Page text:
4. Get Social!

Danya Shults, Founder, ARQ

“The loneliness shows up most when I’m missing collaborative brainstorming. I turn to communities like Dreamers and Doers and I have what I call a kitchen cabinet, which is an informal, revolving cast of advisors whom I know I can grab coffee with or hop on the phone with to get tactical advice or feedback or just brainstorm with. I also have a monthly supper club with a group of women from college — two key things I can count on.”

Danielle Rothman, Owner Rothbyrns Creative

“I’ve joined very supportive Facebook groups and Instagram pods and sought out opportunities to meet people in real life who do what I do. I love my Facebook groups because not only do I get great advice, but also I’m able to give advice and reflect on how far I’ve come in a short time. I also try to attend workshops and events led by people I admire so that I can establish connections and (hopefully) mentoring relationships.”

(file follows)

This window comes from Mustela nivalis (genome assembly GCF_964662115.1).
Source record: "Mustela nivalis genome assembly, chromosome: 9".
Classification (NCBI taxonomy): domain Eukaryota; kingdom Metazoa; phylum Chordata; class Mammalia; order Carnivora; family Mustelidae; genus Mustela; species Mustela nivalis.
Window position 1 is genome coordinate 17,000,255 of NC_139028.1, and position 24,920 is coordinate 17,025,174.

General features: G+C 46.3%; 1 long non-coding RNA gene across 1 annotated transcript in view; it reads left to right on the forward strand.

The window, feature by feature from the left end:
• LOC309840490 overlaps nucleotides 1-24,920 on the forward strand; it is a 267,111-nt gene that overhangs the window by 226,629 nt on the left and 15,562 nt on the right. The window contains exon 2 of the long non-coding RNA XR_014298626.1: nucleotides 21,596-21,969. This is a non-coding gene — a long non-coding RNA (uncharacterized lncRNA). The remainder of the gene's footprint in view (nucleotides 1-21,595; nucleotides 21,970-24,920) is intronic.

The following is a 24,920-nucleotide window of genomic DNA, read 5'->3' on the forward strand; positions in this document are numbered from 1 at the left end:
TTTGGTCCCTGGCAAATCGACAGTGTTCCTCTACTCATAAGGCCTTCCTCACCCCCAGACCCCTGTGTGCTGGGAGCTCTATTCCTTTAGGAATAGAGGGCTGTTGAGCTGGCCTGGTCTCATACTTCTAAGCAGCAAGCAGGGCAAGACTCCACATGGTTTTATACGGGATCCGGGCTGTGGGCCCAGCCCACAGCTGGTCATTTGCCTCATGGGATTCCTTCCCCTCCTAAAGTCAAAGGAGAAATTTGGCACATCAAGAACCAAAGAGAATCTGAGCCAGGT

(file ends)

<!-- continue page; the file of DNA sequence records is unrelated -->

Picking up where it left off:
DJ G.Brown, Music Producer, DJ, Entrepreneur

“Since we often work alone, it’s so vital to get face to face interactions with people throughout the week. It helps keep us grounded, as well as gives us some time to think about something other than our work, and, of course, opens the door to new thoughts and ideas. I am not one for small talk or gossip, so I choose to keep company with other people who are about deep, meaningful conversations. I often find inspiration just from these conversations with friends.”

Beth Gutierrez, Owner, Joy Culture Events